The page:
ADDP and PS-PPh3: an efficient Mitsunobu protocol for the preparation of pyridine ether PPAR agonists

  1. Paul S. Humphries,
  2. Quyen-Quyen T. Do and
  3. David M. Wilhite

Pfizer Global R&D, Department of Medicinal Chemistry, 10614 Science Center Drive, San Diego, CA 92121, USA

  1. Author email
  2. Corresponding author email

Beilstein J. Org. Chem. 2006, 2, No. 21. doi:10.1186/1860-5397-2-21
Received 27 Jun 2006, Accepted 31 Oct 2006, Published 31 Oct 2006


A series of pyridine ether PPAR agonists were synthesized through an ADDP and PS-PPh3 modified Mitsunobu protocol, which eliminated significant by-product formation. This method proved to be versatile, efficient and amenable to parallel synthesis.


Peroxisome proliferator-activated receptors (PPARs) are pharmaceutical targets of great importance. Their wide-ranging effects on key transcriptional pathways for lipid handling, insulin sensitivity, inflammation and other functions have led to marketed drugs and vast clinical and preclinical research efforts.[1-11]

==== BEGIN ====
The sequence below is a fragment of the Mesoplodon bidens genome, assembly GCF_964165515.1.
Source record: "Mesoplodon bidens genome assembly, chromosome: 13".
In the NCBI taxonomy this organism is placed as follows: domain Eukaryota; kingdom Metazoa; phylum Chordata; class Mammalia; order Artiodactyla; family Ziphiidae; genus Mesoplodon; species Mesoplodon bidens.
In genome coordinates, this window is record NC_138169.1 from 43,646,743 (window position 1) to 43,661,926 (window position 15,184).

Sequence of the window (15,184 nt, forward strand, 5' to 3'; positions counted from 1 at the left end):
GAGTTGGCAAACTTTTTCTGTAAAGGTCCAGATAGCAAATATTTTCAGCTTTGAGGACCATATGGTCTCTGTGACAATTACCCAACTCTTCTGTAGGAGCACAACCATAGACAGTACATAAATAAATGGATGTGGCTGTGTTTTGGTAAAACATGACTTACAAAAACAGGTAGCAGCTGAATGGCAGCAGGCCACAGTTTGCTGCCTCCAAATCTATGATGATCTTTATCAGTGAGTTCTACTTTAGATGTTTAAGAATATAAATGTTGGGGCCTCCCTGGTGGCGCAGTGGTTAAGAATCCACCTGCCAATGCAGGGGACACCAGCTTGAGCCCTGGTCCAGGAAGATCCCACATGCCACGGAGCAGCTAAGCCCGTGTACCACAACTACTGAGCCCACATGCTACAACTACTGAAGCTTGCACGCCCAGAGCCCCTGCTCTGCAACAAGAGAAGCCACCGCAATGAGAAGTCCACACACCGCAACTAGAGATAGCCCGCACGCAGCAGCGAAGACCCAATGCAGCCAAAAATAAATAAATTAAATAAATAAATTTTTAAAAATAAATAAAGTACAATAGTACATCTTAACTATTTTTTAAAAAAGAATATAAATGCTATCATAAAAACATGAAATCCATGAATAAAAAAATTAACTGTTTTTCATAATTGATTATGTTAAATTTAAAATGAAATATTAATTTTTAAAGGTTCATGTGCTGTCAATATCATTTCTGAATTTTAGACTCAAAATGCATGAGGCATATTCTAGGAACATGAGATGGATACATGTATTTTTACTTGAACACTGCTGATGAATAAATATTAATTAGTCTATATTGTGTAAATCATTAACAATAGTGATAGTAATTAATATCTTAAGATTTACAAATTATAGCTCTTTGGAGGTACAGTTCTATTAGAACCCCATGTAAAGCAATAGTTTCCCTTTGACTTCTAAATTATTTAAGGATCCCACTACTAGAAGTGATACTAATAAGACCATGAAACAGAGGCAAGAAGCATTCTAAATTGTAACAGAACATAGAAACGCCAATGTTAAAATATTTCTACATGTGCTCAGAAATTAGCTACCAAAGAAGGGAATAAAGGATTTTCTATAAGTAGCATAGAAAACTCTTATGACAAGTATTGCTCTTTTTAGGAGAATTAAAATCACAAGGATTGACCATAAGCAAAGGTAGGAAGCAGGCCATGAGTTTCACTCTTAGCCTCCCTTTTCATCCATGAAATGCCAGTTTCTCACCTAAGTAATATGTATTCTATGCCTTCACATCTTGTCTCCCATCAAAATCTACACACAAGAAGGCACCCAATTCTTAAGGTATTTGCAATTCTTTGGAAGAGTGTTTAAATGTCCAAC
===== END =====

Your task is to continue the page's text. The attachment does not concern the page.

In 1991, a series of PPAR analogues were disclosed, which for the first time did not contain a thiazolidine-2,4-dione pharmacophore.[12] These were propanoic acid derivatives with α-substitution to collectively serve as a mimic for the thiazolidine-2,4-dione ring. Based on the above and a knowledge of PPAR ligands publicly disclosed, we wished to synthesize compounds represented by the general structure 1 (Figure 1). Aromatic ethers are structural motifs found in many naturally occurring molecules and compounds of medicinal interest.[13] We envisaged the pyridyl ether moiety of 1 to be efficiently formed via Mitsunobu coupling of the requisite pyridinol and alkyl alcohols.[14-17]


Figure 1: Thiazolidine-2,4-dione mimic & chosen lead scaffold.

Our first attempt at the Mitsunobu reaction between pyridinol 2 and alcohol 3, utilizing a modification of the conditions originally reported by Mitsunobu,[18] afforded pyridyl ether 4 in 54% yield (Scheme 1). Interestingly, the reaction did not reach completion and pyridinol 2 was recovered, despite the fact that it was the limiting reagent. Upon closer examination, compound 5 was observed as a major by-product (46% based on 3).


Scheme 1: Reagents and conditions: (a) PS-PPh3, DEAD, THF, rt, 16 h, 54%.